Volkswagen is a world-renowned German motor vehicle manufacturer company and the world’s one of the largest car makers. One of Volkswagen’s marketing agendas was “clean diesel” vehicles. However, Volkswagen used deceptive engines in their vehicles and these engines were programmed to cheat on emissions tests to hide the problem. When the truth comes out in 2015, Volkswagen had to compensate the consumers as well as has to pay billions to compensate for the environmental damage caused by the scandal.
Despite paying billions in compensation Volkswagen didn’t become bankrupt because they didn’t pay the total compensation at once. Moreover, Volkswagen only paid compensation in the U.S. but they don’t pay anything in Europe. Moreover, Volkswagen is the biggest automaker in the world with strong financial background. In 2015, Volkswagen’s net loss was four billion euros due to the scandal and compensation but they come back strongly and made a net profit of 19.3 billion euros in 2021!
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Volkswagen Emissions Scandal
The Volkswagen emissions scandal is also known as Dieselgate, and Emissionsgate, and this scandal begins in September 2015. The United States Environmental Protection Agency (EPA) issued a notice of violation to Volkswagen about their “clean diesel” vehicles. According to a report, Volkswagen intentionally programmed turbocharged direct injection (TDI) diesel engines so that they could control the emission during laboratory emissions testing.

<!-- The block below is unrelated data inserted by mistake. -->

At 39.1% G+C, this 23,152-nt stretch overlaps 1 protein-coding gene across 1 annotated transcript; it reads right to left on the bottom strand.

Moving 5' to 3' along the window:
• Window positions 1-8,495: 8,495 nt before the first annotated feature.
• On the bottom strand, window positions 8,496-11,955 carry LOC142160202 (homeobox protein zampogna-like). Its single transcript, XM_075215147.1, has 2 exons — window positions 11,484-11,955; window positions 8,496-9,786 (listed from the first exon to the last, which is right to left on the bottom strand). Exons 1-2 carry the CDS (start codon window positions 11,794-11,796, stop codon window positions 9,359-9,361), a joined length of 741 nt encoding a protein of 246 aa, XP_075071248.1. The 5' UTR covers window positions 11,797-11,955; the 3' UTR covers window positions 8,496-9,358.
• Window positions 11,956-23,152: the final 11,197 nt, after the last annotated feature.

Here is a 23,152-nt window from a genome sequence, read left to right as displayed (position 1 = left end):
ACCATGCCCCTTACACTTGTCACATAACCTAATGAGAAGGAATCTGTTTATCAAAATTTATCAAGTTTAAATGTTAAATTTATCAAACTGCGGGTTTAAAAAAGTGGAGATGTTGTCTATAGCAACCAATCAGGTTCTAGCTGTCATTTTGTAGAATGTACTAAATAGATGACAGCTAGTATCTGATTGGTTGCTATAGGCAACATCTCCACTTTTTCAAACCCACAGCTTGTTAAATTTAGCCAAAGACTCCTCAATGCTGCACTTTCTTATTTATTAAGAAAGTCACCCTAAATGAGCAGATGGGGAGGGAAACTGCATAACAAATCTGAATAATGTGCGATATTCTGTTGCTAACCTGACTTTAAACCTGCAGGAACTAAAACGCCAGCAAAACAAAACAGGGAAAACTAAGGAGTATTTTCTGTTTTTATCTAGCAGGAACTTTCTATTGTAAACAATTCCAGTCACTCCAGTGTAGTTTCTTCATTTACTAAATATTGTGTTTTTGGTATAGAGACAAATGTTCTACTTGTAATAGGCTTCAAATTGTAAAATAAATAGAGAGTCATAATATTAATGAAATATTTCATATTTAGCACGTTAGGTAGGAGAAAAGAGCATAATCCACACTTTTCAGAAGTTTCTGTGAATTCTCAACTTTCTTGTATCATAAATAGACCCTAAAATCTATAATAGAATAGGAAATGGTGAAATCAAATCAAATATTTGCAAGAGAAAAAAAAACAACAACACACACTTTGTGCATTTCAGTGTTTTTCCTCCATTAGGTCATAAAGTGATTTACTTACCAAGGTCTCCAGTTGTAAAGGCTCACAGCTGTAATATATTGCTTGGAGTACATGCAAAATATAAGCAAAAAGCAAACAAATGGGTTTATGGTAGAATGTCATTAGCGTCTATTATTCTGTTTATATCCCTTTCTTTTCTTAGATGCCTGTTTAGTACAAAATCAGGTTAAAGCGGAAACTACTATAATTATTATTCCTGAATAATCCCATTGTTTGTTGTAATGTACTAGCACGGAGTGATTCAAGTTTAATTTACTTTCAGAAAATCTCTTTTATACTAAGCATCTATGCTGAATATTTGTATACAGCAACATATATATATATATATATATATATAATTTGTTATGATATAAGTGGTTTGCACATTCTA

Volkswagen designed this type of engine to meet the US standards for vehicles’ NOx output. However, the United States Environmental Protection Agency (EPA) found out that Volkswagen vehicles were emitting up to 40 times more NOx in real-world driving. Volkswagen used this programmed engine in their 11 million cars worldwide from 2009 to 2015. More than 500,000 vehicles with this type of engine were sold in the USA.
U.S. and EU Emission Standards for NOx
|Car||EPA (United States)||Euro5||Euro6||Comment|
|Limit||Dyno||WVU measurement||Limit||Register||Measurement 2011||Limit||Register||Measurement 201x|
|Vehicle A Volkswagen Jetta||0.043 g/km||0.022 g/km||0.61–1.5 g/km||0.18 g/km||N/A||0.62 ± 0.19 g/km||0.08 g/km||N/A||N/A||lean-NOx trap (LNT) (Vehicle A)|
|Vehicle B Volkswagen Passat||0.043 g/km||0.016 g/km||0.34–0.67 g/km||N/A||N/A||0.62 ± 0.19 g/km||N/A||N/A||N/A||urea-based selective catalytic reduction (SCR) system (Vehicle B)|
List of Vehicles that were Affected by Programmed Engine
|2.0 Liter Diesel Vehicle||3.0 Liter Diesel Vehicle|
|Jetta (2009 – 2015)|
Jetta Sportwagen (2009 – 2014)
Beetle (2013 – 2015)